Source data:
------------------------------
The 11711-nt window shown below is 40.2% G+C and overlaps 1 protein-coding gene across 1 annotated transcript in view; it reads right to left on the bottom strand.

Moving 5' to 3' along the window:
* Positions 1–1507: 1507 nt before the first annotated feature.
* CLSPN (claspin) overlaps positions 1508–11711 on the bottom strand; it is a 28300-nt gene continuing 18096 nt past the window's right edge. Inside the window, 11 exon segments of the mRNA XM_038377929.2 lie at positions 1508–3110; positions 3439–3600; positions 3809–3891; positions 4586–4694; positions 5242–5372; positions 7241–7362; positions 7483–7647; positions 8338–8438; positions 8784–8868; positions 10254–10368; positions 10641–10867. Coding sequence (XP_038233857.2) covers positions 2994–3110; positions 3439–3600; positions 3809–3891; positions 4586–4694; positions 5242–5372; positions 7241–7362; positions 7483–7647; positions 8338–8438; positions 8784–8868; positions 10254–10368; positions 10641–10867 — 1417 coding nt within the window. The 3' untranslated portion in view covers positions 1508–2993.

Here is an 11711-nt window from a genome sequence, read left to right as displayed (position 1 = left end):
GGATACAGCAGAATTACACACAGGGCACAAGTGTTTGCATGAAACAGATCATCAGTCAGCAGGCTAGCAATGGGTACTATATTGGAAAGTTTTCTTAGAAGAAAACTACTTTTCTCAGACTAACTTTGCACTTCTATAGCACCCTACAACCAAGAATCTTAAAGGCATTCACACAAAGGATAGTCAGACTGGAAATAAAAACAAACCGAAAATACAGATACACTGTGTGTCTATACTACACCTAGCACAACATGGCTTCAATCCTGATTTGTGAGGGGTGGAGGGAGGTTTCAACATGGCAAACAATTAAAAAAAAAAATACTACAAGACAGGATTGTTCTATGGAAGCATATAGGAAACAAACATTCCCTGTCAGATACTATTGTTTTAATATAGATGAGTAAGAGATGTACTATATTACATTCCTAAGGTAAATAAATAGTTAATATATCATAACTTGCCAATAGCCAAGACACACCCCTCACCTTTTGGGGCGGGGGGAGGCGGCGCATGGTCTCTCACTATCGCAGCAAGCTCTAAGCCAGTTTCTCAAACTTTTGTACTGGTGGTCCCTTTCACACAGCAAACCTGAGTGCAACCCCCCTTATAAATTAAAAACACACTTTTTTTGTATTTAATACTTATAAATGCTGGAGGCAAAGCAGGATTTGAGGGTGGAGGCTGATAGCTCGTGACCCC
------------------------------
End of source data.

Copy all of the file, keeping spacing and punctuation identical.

The 11711-nt window shown below is 40.2% G+C and overlaps 1 protein-coding gene across 1 annotated transcript in view; it reads right to left on the bottom strand.

Moving 5' to 3' along the window:
* Positions 1–1507: 1507 nt before the first annotated feature.
* CLSPN (claspin) overlaps positions 1508–11711 on the bottom strand; it is a 28300-nt gene continuing 18096 nt past the window's right edge. Inside the window, 11 exon segments of the mRNA XM_038377929.2 lie at positions 1508–3110; positions 3439–3600; positions 3809–3891; positions 4586–4694; positions 5242–5372; positions 7241–7362; positions 7483–7647; positions 8338–8438; positions 8784–8868; positions 10254–10368; positions 10641–10867. Coding sequence (XP_038233857.2) covers positions 2994–3110; positions 3439–3600; positions 3809–3891; positions 4586–4694; positions 5242–5372; positions 7241–7362; positions 7483–7647; positions 8338–8438; positions 8784–8868; positions 10254–10368; positions 10641–10867 — 1417 coding nt within the window. The 3' untranslated portion in view covers positions 1508–2993.

Here is an 11711-nt window from a genome sequence, read left to right as displayed (position 1 = left end):
GGATACAGCAGAATTACACACAGGGCACAAGTGTTTGCATGAAACAGATCATCAGTCAGCAGGCTAGCAATGGGTACTATATTGGAAAGTTTTCTTAGAAGAAAACTACTTTTCTCAGACTAACTTTGCACTTCTATAGCACCCTACAACCAAGAATCTTAAAGGCATTCACACAAAGGATAGTCAGACTGGAAATAAAAACAAACCGAAAATACAGATACACTGTGTGTCTATACTACACCTAGCACAACATGGCTTCAATCCTGATTTGTGAGGGGTGGAGGGAGGTTTCAACATGGCAAACAATTAAAAAAAAAAATACTACAAGACAGGATTGTTCTATGGAAGCATATAGGAAACAAACATTCCCTGTCAGATACTATTGTTTTAATATAGATGAGTAAGAGATGTACTATATTACATTCCTAAGGTAAATAAATAGTTAATATATCATAACTTGCCAATAGCCAAGACACACCCCTCACCTTTTGGGGCGGGGGGAGGCGGCGCATGGTCTCTCACTATCGCAGCAAGCTCTAAGCCAGTTTCTCAAACTTTTGTACTGGTGGTCCCTTTCACACAGCAAACCTGAGTGCAACCCCCCTTATAAATTAAAAACACACTTTTTTTGTATTTAATACTTATAAATGCTGGAGGCAAAGCAGGATTTGAGGGTGGAGGCTGATAGCTCGTGACCCC